Chief Executive Leung Chun-ying has announced he will not seek re-election in order that he may take care of his family. His daughter Chai-yan is rumoured to be receiving treatment at Prince of Wales hospital.

“It was my own decision. As a husband, as a father, I have a responsibility to take care of my family,” he told reporters at a surprise press conference on Friday. “My daughter only has one father, my wife only has one husband.”

cy leung steps down

The election for the 1,200-member chief executive election committee will take place on Sunday. The city’s leadership race will take place on March 26 next year.

“Everyone in Hong Kong can see the central authorities including the top leaders of the country have been very supportive of my work all these years,” he said. He did not name who he would support as chief executive, but said he would “support whoever wins the election and whoever is capable of being appointed by the Central People’s government.”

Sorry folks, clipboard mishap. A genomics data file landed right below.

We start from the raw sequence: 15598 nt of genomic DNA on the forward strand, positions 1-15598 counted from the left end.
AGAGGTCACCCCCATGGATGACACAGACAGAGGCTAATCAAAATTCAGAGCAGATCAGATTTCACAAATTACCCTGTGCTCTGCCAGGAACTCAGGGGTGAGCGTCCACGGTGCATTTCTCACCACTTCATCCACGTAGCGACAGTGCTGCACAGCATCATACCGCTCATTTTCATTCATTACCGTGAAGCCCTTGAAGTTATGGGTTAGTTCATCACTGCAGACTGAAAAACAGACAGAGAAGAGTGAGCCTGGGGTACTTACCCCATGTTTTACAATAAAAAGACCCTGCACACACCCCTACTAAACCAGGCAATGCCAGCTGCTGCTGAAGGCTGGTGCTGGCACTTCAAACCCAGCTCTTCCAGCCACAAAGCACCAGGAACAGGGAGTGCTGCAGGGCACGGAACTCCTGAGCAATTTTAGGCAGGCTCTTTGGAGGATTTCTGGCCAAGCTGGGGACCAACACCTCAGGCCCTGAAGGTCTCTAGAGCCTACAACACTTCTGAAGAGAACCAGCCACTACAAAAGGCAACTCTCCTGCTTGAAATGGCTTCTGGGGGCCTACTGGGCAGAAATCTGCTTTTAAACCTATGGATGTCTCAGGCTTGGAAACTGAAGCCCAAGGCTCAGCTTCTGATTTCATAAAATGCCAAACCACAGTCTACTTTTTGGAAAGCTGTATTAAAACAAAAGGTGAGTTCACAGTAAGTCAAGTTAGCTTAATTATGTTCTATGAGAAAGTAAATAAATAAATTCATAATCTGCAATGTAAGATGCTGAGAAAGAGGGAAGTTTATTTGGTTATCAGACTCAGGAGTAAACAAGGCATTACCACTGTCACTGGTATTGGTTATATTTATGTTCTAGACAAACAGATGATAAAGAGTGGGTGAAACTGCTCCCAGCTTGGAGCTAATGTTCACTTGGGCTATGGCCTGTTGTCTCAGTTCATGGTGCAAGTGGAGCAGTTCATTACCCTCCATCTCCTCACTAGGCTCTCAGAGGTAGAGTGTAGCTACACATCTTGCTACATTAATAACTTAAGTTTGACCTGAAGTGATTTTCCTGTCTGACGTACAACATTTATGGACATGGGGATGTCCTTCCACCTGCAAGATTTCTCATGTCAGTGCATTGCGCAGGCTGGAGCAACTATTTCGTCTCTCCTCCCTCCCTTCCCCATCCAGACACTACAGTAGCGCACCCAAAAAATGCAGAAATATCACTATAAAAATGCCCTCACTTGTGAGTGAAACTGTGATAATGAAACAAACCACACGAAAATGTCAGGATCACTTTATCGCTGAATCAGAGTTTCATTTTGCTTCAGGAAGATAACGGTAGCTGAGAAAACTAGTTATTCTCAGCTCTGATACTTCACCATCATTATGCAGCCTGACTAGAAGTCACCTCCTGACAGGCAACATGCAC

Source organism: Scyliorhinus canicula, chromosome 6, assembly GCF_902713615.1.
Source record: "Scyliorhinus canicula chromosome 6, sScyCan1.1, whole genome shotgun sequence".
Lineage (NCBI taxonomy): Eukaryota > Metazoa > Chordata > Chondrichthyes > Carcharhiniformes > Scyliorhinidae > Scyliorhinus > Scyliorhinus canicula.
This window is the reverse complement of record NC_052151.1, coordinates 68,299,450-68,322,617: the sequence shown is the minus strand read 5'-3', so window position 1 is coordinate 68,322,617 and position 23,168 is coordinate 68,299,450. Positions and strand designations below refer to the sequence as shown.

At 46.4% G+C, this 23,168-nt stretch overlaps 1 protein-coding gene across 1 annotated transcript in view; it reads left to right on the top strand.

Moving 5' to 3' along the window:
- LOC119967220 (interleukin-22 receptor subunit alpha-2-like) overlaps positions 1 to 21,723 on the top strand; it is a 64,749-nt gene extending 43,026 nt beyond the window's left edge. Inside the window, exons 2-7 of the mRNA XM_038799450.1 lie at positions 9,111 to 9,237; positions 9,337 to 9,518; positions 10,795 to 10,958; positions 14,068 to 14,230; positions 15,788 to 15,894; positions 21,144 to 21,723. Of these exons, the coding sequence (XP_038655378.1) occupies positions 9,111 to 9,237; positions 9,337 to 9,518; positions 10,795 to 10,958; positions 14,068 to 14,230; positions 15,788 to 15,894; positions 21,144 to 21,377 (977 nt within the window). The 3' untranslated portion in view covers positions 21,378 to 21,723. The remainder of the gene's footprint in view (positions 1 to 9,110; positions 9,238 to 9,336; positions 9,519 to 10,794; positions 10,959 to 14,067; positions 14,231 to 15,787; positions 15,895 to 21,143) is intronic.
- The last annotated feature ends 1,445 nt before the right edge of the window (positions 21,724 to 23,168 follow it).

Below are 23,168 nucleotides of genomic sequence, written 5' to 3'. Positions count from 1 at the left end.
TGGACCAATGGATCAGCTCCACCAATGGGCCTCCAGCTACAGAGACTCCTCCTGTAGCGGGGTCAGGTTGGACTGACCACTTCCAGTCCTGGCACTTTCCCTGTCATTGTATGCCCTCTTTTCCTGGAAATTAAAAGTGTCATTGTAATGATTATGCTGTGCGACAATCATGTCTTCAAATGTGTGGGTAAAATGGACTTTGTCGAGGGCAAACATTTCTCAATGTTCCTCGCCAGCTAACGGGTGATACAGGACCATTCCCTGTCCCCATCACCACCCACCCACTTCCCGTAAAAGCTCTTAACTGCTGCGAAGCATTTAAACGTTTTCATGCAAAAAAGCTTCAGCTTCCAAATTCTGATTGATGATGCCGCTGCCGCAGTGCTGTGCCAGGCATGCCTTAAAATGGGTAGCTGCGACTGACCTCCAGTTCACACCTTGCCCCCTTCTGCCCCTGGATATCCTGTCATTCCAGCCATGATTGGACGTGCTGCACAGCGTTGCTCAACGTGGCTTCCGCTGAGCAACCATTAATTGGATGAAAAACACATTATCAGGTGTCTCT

Leung – his voice quivering – said that, if he runs for the election, “I am afraid my family may face unbearable pressure owing to my election campaign in the next few months. I must protect them on this matter.”

Leung, a former convener of the Executive Council became chief executive in 2012, after beating former chief secretary Henry Tang Ying-yen and former lawmaker Albert Ho Chun-yan.

See also: Interview: Chief Exec. hopeful Woo Kwok-hing determined to lead Hong Kong out of political stalemate

cy leung regina hong kong vote
Hong Kong’s Chief Executive Leung Chun-ying (L) poses as he casts his vote for the district council elections as his wife Regina Tong looks on at a polling station. Photo: AFP/Anthony Wallace.

The only election hopeful thus far to announce their candidacy for election is former judge Woo Kwok-hing.  Pro-establishment lawmaker Regina Ip Lau Suk-yee is expected to announce her candidacy next Thursday.

A recent survey by the Democratic Party suggested that almost 70 per cent of Hong Kong people opposed his re-election.


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Kris Cheng is a Hong Kong journalist with an interest in local politics. His work has been featured in Washington Post, Public Radio International, Hong Kong Economic Times and others. He has a BSSc in Sociology from the Chinese University of Hong Kong. Kris is HKFP's Editorial Director.